Review by miyaa
Seems like back to square one for Neverwinter Nights 2
When we last left our adventurers in the Atari version of Neverwinter Nights, you had your hero outwit an ancient and dark evil that was out to thwart Neverwinter (or Waterdeep, in the case of the last expansion) and overtake the world of Fareun.
Neverwinter Night 2 seems to be starting back out at square one. This time, you play a hero of your own choosing among a slightly broader list of classes using the Dungeon and Dragon's 3.5 edition. The plot is fairly straight forward, you must protect these "shards" that seem to cause strange creatures (githyankis, bladeings, and shadow creatures) wanting to essentially revive a very old King to his proper place in the swampy farmlands that are south of Neverwinter. How nice. How you fit into this only your foster-father knows, and he makes Spock look emotional.
The graphics and sounds are a bit better than before. This "eyecandy" as I like to call it. The people, places, the scenery are all very well drawn out, particularly the characters you end up conversing with. However, this comes with a steep price of making sure you have a very heavy-duty graphics card. Otherwise, you will end up with very choppy animation during battles and fights. The voices selected for this game are very well done, although a bit annoying at a times.
I have more of a problem with the gameplay itself. The main problem that I saw that Obsidian (the group that made NWN2) didn't pick up where Bioware left off with their very innovative gameplay. You have fourteen classes to choose from, the only truly new class is the warlock class, probably because one of the people you have to fight again is a Warlock. Warlocks are even faster versions of sorcerers, but with a very demonic taint to their spells. I found them to be very enjoyable to play with. They revamped the casting system so that instead of having your list of skills on the bottom of the screen to use on a moment's notice, they are set aside on the left-hand side to use very easily. That maybe well and good, but it makes the screen a lot more cluttered.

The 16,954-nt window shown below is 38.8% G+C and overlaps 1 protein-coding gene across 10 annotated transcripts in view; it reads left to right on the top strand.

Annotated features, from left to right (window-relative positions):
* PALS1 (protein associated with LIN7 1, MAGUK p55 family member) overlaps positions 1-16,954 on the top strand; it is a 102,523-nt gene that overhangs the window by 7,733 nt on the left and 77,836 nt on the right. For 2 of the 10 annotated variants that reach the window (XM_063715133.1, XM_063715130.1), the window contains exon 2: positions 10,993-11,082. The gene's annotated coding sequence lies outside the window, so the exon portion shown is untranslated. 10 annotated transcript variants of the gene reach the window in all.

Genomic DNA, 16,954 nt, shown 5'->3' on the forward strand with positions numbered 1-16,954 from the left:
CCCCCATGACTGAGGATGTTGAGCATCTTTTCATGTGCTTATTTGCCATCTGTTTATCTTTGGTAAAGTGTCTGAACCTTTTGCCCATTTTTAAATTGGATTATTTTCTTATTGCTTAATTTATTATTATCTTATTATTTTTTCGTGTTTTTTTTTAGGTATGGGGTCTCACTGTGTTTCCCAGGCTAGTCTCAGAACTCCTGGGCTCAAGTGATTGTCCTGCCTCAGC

Speaking of cluttered, replacing of the radial menu with the drop-down menu made things seem more cumbersome than before. You can give out general commands through the drop-down menu, but in a battle, that turns out to be very hard to do. I also had a problem with them using a rather modernistic looking font instead of the medieval Old English clone of a font that the original Neverwinter Night used. Some people may have a bit of a problem with the Star Wars like way you interface with major characters through full movie replays and then clicking on one of the various responses you could take. I wasn't thrilled with it myself.
Also, players can choose from a wider variety of races including plane-touched races and other lesser known sub-races, including the dreaded drow. They did increase the size of your party from two people to a proper party of four. So you have to choose fairly wisely about who you want depending on what is going on in the game. The multiplayer version of this game runs similarly well, although the people running the servers may limit the number of henchmen you wish to bring into a game.
If you loved the first Neverwinter Night, as I did, you are going to be fairly disappointed. It's a fairly good game, but not at the level that the first one was. If you've never experienced this game before, or if you're used to the way the Star Wars RPG games were developed, then you will enjoy this game quite a bit. And if you're a D&D geek, I will warn you. This version was a lot more faithful to the Forgotten Realms world than one was. And I also like how choosing a God does matter in this game. But, you will still be feeling like this game could have been a little bit more.
Rating: 3.0 - Fair
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